Because part of my job as a mentor and man-builder is to educate the Spud, I took him to the National Battlefield at Antietam so he could learn about the day that 23,000 men, some his age or younger, were killed and wounded on this relatively small patch of Maryland farm country.
Here's a 10 pounder Parrott Rifle, a rifled piece that was state-of-the-art at the time. This one was made in 1864, too late for the Battle of Antietam, which took place in 1862.
But I think what impressed the Spud about war--real war, as opposed to his video games--was when we were in the museum and he saw the surgeon's kit that contained little more than a big saw used for removing limbs. And of course there were battlefield implements like this one:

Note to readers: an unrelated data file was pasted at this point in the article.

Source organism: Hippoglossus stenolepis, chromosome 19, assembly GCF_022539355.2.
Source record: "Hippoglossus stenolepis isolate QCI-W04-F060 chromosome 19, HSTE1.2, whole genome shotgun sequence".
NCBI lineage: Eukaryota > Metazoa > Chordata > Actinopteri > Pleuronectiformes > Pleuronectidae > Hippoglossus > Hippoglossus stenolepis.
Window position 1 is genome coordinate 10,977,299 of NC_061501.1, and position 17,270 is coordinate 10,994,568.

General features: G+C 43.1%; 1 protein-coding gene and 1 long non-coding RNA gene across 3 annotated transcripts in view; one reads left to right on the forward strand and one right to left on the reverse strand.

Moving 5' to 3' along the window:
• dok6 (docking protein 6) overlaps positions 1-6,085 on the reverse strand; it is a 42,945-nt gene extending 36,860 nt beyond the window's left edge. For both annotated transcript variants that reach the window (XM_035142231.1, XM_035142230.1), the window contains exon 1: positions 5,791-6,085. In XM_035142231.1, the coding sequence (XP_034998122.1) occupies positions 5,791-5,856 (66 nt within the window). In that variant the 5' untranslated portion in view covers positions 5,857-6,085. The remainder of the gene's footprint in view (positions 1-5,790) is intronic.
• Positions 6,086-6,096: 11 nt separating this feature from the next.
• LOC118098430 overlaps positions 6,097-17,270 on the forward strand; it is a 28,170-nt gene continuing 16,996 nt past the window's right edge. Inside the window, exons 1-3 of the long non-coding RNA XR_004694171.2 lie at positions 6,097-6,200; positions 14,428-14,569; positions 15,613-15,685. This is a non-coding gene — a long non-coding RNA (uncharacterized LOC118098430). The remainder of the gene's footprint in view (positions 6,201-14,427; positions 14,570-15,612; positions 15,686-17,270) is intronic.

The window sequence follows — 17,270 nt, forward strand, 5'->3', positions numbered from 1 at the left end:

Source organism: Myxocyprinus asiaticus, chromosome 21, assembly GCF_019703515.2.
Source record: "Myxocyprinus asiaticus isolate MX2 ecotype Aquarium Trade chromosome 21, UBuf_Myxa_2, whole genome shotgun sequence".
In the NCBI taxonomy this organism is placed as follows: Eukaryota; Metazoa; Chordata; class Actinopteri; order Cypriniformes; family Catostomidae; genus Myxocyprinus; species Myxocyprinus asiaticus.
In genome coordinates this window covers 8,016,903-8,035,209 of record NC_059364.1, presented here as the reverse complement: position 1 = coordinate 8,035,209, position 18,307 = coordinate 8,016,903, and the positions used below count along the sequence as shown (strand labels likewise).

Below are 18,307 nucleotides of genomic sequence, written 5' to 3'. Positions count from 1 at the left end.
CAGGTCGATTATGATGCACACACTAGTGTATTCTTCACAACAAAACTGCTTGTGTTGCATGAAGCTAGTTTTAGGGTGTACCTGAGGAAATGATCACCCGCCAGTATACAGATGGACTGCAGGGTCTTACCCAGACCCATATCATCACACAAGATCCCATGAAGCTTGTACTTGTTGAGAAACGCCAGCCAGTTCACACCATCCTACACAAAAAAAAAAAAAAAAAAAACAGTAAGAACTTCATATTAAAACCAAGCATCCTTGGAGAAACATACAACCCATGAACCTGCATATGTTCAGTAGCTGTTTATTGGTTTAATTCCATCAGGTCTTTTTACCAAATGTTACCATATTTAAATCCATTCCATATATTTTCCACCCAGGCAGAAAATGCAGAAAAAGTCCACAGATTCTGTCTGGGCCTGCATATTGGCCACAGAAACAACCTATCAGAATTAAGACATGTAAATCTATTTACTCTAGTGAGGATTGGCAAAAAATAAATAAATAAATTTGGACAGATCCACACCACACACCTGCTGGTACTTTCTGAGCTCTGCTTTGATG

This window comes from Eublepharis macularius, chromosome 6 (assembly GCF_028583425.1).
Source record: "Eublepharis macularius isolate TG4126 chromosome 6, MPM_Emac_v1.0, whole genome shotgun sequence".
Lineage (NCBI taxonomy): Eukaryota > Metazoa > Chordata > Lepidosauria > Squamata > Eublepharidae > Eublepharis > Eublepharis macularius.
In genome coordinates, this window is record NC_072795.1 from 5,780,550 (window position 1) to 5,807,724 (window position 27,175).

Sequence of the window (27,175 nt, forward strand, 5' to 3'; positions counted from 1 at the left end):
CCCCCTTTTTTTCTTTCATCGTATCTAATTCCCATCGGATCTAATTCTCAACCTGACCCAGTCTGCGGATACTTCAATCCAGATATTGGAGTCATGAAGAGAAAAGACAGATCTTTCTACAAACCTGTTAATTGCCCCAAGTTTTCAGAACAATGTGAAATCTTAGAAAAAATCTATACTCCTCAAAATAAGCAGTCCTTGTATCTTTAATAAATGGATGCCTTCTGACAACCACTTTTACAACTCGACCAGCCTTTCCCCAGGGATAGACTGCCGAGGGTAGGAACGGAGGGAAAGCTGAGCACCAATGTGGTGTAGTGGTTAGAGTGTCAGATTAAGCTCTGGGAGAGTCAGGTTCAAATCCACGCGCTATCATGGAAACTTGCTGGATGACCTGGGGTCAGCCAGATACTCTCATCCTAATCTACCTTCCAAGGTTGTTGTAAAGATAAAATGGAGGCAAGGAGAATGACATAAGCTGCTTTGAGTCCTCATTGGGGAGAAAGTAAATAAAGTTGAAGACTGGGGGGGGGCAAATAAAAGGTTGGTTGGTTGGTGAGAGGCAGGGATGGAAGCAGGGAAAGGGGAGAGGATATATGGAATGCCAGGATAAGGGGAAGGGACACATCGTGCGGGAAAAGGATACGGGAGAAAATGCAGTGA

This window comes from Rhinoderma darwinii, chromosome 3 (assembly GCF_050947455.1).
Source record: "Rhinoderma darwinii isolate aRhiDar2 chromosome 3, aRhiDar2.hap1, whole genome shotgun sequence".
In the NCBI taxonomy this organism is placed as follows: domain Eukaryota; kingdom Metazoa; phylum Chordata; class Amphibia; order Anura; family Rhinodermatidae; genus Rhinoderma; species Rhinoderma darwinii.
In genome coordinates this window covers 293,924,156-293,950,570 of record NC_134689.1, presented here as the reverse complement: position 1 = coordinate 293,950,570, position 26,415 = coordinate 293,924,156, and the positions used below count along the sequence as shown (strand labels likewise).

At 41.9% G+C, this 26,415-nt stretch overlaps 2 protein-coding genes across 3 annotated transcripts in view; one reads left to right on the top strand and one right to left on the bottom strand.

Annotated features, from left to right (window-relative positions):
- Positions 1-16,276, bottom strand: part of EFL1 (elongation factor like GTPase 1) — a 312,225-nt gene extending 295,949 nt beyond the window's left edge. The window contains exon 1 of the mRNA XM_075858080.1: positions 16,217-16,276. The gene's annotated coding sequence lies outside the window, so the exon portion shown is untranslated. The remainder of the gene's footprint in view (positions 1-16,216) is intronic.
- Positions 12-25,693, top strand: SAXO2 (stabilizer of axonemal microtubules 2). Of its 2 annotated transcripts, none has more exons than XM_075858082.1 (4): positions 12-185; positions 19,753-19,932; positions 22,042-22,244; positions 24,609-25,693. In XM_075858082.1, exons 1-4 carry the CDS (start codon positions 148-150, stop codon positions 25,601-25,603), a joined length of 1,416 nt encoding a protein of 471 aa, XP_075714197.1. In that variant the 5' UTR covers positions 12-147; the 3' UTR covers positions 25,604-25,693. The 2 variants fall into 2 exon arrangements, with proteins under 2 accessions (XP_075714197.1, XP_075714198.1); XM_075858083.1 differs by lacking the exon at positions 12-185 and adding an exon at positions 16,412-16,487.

Here's Spud and my mom at the Dunker Church, center of the Confederate line on the first day of the battle.
And here's the Lower Bridge over Antietam Creek, known today as Burnside Bridge after the vainglorious Union General who threw thousands of men against six hundred crack Georgia sharpshooters who were entrenched atop the ridge just beyond it. Before the bridge was taken, Antietam Creek ran red with blood clear to the Potomac, blood of countless young American men.
The most recent one was found in 2008 and it's pretty much a given that there are still more out there, American men who never made it home from their sojourn into Maryland while wearing either blue or gray.